Shorting Chinese stocks is the third most crowded trade in wake of Beijing’s crackdown, fund managers tell BofA

Didi Chuxing China ride-hailing app
Beijing has cracked down on tech companies such as Didi. VCG/Getty Images
  • Fund managers said shorting Chinese stocks became the third most crowded trade in August, according to Bank of America.
  • Beijing has tightened its grip on tech and education companies, causing investors to shift their positions.
  • China policy is now considered a leading tail risk by fund managers, BofA’s August survey showed.
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Fund managers said they think investors are ramping up their bets against Chinese stocks after Beijing launched a regulatory crackdown on big companies in the tech and education sectors.

Bank of America’s monthly survey, published Tuesday, found that fund managers think “short China stocks” was the third most-crowded trade in August after barely registering in July. To short means to bet that the price of a stock or asset will fall.

The BofA survey also showed that fund managers now rank Chinese policy as one of the top five “tail risks” to markets, despite saying they weren’t concerned about it in July.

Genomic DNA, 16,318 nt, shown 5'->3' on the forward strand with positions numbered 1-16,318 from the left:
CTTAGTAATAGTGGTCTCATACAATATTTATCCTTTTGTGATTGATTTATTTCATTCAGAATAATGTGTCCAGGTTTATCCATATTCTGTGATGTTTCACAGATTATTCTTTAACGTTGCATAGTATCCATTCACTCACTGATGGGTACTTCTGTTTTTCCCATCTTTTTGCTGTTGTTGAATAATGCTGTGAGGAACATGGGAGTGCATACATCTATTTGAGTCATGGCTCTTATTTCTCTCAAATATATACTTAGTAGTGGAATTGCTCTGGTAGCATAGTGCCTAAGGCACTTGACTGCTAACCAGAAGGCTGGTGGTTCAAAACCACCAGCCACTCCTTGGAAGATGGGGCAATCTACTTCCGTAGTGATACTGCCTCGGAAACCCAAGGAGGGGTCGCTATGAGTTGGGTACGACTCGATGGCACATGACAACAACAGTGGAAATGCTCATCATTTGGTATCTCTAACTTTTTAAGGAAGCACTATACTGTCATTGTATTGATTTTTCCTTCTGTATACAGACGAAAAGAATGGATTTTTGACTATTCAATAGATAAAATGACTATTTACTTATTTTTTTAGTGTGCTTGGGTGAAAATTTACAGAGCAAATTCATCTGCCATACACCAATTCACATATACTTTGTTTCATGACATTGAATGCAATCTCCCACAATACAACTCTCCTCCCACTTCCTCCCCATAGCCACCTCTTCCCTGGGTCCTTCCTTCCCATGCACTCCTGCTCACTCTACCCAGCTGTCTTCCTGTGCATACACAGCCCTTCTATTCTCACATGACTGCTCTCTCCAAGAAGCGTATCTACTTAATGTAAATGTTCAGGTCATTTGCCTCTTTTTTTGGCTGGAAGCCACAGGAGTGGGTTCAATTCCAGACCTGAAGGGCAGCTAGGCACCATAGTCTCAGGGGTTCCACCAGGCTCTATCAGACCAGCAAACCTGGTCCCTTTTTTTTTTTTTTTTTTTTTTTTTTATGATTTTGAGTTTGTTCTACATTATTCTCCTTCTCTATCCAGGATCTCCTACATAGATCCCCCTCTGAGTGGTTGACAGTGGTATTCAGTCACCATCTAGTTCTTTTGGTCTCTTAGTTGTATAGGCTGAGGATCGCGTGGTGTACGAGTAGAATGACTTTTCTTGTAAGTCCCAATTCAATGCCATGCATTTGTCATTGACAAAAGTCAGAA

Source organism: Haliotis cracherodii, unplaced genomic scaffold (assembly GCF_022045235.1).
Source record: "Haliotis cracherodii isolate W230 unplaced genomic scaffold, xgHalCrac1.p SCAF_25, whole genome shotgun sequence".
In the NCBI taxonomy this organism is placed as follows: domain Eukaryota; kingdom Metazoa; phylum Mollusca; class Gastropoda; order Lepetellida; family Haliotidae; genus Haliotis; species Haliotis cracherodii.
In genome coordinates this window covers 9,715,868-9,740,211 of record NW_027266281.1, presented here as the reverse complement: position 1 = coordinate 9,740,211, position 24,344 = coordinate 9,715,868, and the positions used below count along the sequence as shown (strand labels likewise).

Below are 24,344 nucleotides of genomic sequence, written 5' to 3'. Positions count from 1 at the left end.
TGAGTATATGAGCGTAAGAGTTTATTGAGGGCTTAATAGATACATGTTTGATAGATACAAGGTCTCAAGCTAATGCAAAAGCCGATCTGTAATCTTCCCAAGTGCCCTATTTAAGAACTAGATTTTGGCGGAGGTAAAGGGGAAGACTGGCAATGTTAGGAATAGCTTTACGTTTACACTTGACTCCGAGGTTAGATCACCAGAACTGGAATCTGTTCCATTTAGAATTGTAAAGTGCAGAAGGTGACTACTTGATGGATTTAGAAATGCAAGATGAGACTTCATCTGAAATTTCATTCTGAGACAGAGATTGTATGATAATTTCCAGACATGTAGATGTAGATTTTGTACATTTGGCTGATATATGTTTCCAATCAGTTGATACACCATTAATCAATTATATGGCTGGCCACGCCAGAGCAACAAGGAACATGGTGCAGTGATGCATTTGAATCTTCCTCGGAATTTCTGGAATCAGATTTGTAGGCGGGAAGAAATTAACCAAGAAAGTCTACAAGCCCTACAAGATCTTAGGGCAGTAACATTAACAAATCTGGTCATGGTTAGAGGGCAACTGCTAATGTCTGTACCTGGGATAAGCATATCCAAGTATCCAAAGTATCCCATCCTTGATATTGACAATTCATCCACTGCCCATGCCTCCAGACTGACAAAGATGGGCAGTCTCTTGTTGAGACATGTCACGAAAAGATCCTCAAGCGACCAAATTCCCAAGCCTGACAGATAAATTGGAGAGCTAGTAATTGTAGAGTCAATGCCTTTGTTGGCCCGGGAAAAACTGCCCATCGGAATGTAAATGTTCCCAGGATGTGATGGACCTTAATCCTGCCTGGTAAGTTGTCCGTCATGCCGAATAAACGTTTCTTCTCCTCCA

Beijing has been tightening its grip on China’s big companies for some time. For example. it halted Ant Group’s $37 billion initial public offering just before it was due to happen in November 2020.

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Yet the authorities have stepped up their scrutiny of technology and education companies in particular, over the last few months.

In early July, Beijing demanded China’s biggest ride-hailing platform Didi Chuxing be pulled from app stores just days after a blockbuster US IPO that raised $4.4 billion. The move sent the company’s US stocks tumbling and cast doubt on future listings of Chinese companies.

Fund managers said “emerging market risk” is the biggest threat to financial stability in August, as a result of China’s regulatory crackdown. BofA spoke to 232 fund managers with a total of $702 billion under management, with the survey conducted between August 6 and 12.

China’s crackdown contributed to the 8.2% drop for the CSI 300 index of Shanghai and Shenzhen-listed stocks in July.

Star fund manager Cathie Wood was among those to ditch Chinese stocks, saying in a webinar that a “valuation reset” among Chinese stocks is occurring, and that their valuations could remain depressed for some time.